Death of an Avid Reader
A Kate Shackleton Mystery
By Frances Brody
The sixth fantastically quirky crime novel featuring amateur sleuth extraordinaire Kate Shackleton!
A lady with a secret
Kate Shackleton's sterling reputation for courageous sleuthing attracts the attention of the venerable Lady Coulton. Hidden in her past is a daughter, born out of wedlock and given up to a different family. Now, Lady Coulton is determined to find her and puts Kate on the case.
A mysterious killing in the library's basement
But as Kate delves deeper into Lady Coulton's past, she soon finds herself thrust into a scandal much closer to home. When the body of the respected Horatio Potter is found in the Leeds Library basement, the quiet literary community is suddenly turned upside down with suspicions, accusations and - much to Kate's surprise - the appearance of a particularly intelligent Capuchin monkey!
The most puzzling case in Kate's sleuthing history yet
Convinced an innocent man has been blamed, Kate sets out to discover the truth. Who would want Dr Potter dead? Does Lady Coulton's missing daughter hold a vital clue? As the stories start to emerge in the seemingly quiet Leeds Library, Kate is learning fast that in this case, she can't judge a book by its cover . . .
Frances Brody is the author of ten mysteries featuring Kate Shackleton as well as many stories and plays for BBC Radio, scripts for television and three sagas, one of which won the HarperCollins Elizabeth Elgin Award. A Woman Unknown was short-listed for the Mary Higgins Clark Award. Her stage plays have been toured by several theatre companies and produced at Manchester Library Theatre, the Gate and Nottingham Playhouse. Jehad was nominated for a Time Out Award.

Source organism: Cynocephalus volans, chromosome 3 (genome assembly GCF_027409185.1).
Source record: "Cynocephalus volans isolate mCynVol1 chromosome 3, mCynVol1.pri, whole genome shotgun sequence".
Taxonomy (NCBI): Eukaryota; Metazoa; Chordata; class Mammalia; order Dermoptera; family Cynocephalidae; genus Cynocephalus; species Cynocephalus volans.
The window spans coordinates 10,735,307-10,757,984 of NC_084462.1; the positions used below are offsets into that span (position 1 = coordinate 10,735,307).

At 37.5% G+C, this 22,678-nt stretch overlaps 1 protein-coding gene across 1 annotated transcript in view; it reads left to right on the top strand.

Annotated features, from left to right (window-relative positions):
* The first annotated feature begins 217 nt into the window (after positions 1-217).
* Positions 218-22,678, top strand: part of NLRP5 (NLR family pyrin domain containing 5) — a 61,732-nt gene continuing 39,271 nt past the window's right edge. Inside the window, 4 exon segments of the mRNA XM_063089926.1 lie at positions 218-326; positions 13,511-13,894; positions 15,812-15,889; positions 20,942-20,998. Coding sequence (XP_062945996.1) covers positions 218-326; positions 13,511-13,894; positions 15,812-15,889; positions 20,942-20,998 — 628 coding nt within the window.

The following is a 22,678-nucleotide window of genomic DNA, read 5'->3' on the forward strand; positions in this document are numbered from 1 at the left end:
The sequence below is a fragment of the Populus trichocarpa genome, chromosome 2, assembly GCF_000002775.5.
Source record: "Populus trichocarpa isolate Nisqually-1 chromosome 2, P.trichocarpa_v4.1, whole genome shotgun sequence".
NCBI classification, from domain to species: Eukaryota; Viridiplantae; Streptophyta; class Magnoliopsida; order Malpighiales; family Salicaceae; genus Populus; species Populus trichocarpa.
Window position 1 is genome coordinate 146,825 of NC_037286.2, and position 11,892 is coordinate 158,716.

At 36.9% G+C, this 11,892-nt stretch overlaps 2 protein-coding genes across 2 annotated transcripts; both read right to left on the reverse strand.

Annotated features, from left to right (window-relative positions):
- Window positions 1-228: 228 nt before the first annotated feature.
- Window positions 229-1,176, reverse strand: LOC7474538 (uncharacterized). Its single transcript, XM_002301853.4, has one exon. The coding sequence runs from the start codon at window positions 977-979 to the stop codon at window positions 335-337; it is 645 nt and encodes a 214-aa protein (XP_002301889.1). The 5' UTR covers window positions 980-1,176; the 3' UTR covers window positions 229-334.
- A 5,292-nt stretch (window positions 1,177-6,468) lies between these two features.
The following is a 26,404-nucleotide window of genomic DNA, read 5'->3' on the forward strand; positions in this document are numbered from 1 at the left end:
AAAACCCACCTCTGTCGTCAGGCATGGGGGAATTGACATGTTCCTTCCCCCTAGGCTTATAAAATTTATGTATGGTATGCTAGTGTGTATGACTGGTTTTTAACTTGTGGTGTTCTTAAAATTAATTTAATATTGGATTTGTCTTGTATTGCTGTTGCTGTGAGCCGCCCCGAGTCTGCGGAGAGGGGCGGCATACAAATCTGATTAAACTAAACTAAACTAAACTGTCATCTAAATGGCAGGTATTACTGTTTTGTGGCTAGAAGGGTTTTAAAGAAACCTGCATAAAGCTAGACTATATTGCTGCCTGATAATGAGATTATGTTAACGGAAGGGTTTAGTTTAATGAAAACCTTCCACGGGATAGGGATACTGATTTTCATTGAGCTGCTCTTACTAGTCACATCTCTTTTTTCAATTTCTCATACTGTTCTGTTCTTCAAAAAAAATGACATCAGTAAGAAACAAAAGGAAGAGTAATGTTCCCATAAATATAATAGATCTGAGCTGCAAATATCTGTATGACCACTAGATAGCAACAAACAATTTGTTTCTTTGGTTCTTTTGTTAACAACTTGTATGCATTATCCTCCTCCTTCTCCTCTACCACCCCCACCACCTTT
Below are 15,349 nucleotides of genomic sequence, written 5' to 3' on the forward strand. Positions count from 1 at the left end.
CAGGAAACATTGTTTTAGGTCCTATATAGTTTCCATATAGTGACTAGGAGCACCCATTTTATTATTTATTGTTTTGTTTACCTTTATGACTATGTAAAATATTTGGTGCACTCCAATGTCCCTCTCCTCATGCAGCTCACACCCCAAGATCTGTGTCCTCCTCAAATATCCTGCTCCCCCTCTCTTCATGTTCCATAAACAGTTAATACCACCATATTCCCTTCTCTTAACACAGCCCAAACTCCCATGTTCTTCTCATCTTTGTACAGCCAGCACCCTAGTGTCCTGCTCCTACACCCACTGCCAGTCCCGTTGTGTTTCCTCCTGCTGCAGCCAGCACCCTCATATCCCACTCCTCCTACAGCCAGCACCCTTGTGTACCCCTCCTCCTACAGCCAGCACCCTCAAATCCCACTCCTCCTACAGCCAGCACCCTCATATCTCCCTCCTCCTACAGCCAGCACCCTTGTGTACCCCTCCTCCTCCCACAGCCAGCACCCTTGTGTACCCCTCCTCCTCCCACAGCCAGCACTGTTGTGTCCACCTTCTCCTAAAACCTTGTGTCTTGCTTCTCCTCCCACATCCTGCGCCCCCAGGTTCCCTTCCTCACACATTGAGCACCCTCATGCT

Frances lived in New York for a time before studying at Ruskin College, Oxford, and reading English Literature and History at York University. She has taught in colleges, and on writing courses for the Arvon Foundation.
- Other details
- Publication date:
02 Oct 2014
- Page count:
Kate Shackleton joins Jacqueline Winspear's Maisie Dobbs in a subgroup of young, female amateur detectives who survived and were matured by their wartime experiences. As self-reliant women in a society that still regards them a second-class citizens, they make excellent heroines — Literary Review
This is whimsical, colourful stuff and readers will warm to the entrepreneurial yet fragile Kate — Take a Break
Kate Shackleton is a splendid heroine — Ann Granger
Kate Shackleton is a delightful leading character. The flavour of post First World War England is beautifully portrayed. An enjoyable and gripping mystery story — CrimeSquad.com
Refreshing and highly entertaining, especially for the winter nights — Gazette and Herald
Brody's excellent mystery splendidly captures the conflicts and attitudes of the time with well-developed characters — RT Book Reviews
I have enjoyed all five Kate Shackleton books but this is the best so far. Frances Brody has made it to the top rank of crime writers — Daily Mail